The present method relies on feeding precisely metered amounts of a liquid reagent such as a chloride, bromide, or oxychloride of a glass constituent element such as B, Ge, P, Si, or Ti, to a flash evaporation chamber to produce a well controlled gaseous mixture of reagents. Reagents such as BCl.sub.3 which are gaseous at room temperature may be liquified by cooling prior to metering. Similarly, it is possible to supply a metered flow of liquid oxygen to the evaporation chamber. However, since precise metering of the oxygen flow is less important for purposes of glass deposition and since, in fact, oxygen is preferably utilized in excess of the stoichiometric amount, oxygen may satisfactorily be supplied in the form of a gaseous flow controlled, e.g., by a needle valve and metered by a gas flow meter as shown in FIG. 2. Metering of liquid reagents may be conveniently carried out by metering pumps as shown in FIG. 2. Alternately, a metered flow may be produced by a controlled gravity feed.
Mixing of constituent reagents may occur after evaporation as shown in FIG. 2 or, where two or more reagents are supplied in liquid form, such reagents may be mixed in liquid form either before of after the metering step. For example, SiCl.sub.4 as a first reagent may be conveniently premixed with reagents such as BBr.sub.3, PCl.sub.3, TiCl.sub.4, or GeCl.sub.4 in liquid form and in the exact proportion desired. Premixing of liquid reagents prior to the metering step is most appropriate for the fabrication of preforms for fibers consisting of at most a few glasses of different composition. For the deposition of a great number of glasses as required in the fabrication of graded index fibers, it is preferable to meter constituent reagents individually and prior to mixing in either liquid or gaseous form.EXAMPLE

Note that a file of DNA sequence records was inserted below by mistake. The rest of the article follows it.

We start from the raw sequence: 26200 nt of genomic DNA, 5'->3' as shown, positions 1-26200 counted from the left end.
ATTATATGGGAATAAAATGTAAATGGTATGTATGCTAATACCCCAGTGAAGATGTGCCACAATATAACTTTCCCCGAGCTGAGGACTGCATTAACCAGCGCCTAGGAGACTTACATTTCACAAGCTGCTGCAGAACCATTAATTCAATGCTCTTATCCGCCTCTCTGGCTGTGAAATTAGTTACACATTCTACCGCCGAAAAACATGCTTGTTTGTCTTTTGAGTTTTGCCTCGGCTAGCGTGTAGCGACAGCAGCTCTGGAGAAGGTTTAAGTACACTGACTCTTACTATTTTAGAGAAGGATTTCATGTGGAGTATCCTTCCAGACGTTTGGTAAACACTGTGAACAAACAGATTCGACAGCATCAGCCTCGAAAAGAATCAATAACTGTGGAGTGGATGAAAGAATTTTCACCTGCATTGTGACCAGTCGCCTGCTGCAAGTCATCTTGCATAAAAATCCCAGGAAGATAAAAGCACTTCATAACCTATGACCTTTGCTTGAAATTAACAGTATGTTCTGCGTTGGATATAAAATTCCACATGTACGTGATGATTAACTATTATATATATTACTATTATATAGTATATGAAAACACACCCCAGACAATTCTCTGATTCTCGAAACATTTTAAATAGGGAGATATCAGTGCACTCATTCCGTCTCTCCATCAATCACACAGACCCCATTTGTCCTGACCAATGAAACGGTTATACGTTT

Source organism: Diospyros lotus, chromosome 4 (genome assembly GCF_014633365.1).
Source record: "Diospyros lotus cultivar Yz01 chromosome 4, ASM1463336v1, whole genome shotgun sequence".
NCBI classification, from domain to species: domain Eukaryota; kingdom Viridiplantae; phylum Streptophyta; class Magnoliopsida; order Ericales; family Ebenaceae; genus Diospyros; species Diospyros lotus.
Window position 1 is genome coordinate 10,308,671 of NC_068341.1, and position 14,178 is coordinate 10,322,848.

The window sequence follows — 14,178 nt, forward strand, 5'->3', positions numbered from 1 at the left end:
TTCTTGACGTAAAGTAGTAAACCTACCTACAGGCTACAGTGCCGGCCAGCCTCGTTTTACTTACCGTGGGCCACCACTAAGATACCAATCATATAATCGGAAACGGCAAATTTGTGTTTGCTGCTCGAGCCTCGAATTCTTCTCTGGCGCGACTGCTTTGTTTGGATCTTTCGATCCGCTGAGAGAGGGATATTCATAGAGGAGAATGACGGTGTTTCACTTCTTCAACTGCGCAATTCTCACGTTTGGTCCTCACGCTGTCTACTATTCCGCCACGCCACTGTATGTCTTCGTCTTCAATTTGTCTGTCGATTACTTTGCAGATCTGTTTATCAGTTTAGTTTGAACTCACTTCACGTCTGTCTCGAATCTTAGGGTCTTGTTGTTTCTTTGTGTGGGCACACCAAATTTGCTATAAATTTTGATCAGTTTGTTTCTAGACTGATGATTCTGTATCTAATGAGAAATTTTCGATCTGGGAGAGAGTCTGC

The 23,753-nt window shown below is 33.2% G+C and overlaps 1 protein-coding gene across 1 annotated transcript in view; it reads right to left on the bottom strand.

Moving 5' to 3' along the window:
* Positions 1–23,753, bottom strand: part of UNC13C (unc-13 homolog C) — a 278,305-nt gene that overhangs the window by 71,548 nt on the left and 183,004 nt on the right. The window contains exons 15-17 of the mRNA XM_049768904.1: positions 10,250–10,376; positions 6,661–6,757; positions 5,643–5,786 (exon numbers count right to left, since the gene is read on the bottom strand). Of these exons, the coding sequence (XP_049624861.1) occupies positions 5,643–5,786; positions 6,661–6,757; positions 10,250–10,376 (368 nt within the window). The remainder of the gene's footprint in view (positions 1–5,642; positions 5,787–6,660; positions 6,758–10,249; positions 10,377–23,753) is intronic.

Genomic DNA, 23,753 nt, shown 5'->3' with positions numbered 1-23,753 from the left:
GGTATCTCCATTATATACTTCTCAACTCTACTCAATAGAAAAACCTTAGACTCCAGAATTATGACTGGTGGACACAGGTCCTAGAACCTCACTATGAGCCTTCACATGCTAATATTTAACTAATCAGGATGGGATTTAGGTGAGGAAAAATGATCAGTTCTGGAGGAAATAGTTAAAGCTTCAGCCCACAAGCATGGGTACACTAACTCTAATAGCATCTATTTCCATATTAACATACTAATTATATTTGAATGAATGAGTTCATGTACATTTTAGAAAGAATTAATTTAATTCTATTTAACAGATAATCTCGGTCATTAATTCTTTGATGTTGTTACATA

An optical fiber was produced by drawing a preform manufactured by depositing borosilicate glass inside a pure silica tube having an inner diameter of 14 mm. The tube was heated externally by four hydrogen-oxygen burners and rotated continuously to prevent sagging. A flow of 0.73 gm/min liquid SiCl.sub.4 was supplied by a metering pump to a flash evaporation chamber into which gaseous flows of 600 cc/min oxygen and 23 cc/min BCl.sub.3 were fed in addition to the flow of liquid SiCl.sub.4 to produce the desired gaseous mixture. The mixture was fed via a ballast tank and a swivel head to the rotating tube. A borosilicate glass layer 0.5 mm thick was deposited on the inside of the tube. Subsequently, the supply of BCl.sub.3 was turned off and a layer of pure silica was deposited over the borosilicate layer. The resulting assembly was collapsed and drawn into a pure silica core, borosilicate clad fiber having a pure silica jacket.